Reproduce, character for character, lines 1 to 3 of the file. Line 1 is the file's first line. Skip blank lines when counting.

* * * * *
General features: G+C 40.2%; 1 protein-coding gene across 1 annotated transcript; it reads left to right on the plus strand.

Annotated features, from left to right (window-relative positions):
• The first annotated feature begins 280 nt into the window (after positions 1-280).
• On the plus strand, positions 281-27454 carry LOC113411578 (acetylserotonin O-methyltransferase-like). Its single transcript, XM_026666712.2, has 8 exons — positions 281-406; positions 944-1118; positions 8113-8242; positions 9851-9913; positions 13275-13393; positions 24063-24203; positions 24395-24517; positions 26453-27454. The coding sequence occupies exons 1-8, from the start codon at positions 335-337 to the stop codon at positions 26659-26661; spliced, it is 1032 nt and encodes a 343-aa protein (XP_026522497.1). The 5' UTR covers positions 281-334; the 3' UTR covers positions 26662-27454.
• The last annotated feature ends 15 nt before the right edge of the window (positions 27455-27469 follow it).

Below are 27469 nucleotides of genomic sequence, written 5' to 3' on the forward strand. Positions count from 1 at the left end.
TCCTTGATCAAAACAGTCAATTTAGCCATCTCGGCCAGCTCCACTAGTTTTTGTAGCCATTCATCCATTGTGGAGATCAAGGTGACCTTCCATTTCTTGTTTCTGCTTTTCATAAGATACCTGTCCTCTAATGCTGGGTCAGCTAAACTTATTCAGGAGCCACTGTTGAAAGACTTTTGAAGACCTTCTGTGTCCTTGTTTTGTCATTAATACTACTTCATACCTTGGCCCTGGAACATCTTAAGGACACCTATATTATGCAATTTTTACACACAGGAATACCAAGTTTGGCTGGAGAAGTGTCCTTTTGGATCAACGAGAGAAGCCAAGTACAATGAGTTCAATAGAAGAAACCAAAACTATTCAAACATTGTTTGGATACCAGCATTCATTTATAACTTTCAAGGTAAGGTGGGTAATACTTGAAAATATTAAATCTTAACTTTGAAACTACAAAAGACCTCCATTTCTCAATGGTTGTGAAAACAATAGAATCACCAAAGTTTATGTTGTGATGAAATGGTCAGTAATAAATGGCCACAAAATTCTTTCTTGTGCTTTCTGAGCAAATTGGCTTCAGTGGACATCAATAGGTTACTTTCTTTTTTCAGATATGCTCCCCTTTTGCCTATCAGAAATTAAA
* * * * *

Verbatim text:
General features: G+C 40.2%; 1 protein-coding gene across 1 annotated transcript; it reads left to right on the plus strand.

Annotated features, from left to right (window-relative positions):
• The first annotated feature begins 280 nt into the window (after positions 1-280).